MA: What kind of stuff are you talking about?

LB: Like, all together, I’ve lost like 30 of my friends to shootings and stuff. I done been shot at so many times. I been in a lot of crazy situations man. I just had to do everything on my own. My mom, she never really, I never really … I don’t know how to say this. I never really had no responsibility. I had my own responsibilities – I had to take care of myself. Doing my thing, hustle. Chicago makes you a man too early.

MA: Was your mom around? Was she working?

LB: No, she wasn’t working man. She was around, but she wasn’t really around like that neither, though. I was always outside. I never really had a curfew or anybody to tell me to not do something, or that I couldn’t do something.

MA: Everyone always talks about “Chiraq” and what not. Do you feel the attention on the city has caused more violence?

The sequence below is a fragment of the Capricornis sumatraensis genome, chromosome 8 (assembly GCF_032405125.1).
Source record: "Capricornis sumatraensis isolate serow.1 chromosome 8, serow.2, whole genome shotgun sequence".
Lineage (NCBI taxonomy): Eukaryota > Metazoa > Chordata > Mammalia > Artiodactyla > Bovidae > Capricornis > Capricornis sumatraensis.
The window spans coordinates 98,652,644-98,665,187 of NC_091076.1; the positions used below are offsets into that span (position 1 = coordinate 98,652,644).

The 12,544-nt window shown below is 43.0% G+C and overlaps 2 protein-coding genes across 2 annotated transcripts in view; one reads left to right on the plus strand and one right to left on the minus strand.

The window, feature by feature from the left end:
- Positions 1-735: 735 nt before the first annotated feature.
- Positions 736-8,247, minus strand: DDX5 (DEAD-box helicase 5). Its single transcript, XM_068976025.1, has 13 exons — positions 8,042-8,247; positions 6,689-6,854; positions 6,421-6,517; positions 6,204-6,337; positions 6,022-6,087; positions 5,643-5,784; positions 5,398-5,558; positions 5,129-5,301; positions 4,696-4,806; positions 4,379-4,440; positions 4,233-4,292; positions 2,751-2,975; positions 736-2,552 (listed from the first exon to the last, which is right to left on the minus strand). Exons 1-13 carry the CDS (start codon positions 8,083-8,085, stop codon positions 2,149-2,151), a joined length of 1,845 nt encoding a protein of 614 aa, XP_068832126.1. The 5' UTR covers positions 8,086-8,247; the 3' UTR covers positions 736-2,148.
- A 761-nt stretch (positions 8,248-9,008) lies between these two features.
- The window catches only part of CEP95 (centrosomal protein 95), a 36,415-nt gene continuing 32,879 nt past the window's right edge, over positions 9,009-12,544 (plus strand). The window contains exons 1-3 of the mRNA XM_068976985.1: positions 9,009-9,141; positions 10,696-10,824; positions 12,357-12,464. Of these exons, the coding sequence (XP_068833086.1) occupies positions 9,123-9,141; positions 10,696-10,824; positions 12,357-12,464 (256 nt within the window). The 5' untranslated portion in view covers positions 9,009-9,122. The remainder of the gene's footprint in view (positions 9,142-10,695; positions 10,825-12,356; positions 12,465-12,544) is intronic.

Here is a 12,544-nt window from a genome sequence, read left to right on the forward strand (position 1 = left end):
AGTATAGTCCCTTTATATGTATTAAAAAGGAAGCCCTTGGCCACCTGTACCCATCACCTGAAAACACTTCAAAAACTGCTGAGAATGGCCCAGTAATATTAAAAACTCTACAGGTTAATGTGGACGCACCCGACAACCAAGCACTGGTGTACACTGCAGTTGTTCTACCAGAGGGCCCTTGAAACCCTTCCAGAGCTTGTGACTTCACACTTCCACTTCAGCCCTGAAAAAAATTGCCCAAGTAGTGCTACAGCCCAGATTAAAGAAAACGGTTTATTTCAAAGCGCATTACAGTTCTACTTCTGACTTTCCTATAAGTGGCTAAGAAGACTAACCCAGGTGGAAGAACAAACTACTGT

LB: Not really. It’s given us something to look forward to. A lot of kids look at the rap, me and Chief Keef and all these guys, like there’s something we can do to better our families and ourselves. But sometimes, some of the music that we make out of Chicago, it influences the kids to do the stuff that we rap about. Some of the rappers don’t even really do that. I try to motivate people to get money, you know. But yeah, if you run into a problem you got to deal with it. It’s best to try and avoid problems and get money. Problems ain’t going to lead to nothing but more people dying and in jail.

MA: As far as motivating people to get money, what’s the best way to get money out there?

LB: [Laughs] C’mon man. I don’t know, I used to hustle. You can get a job man. I never had a job and I never wanted one. I been offered a couple.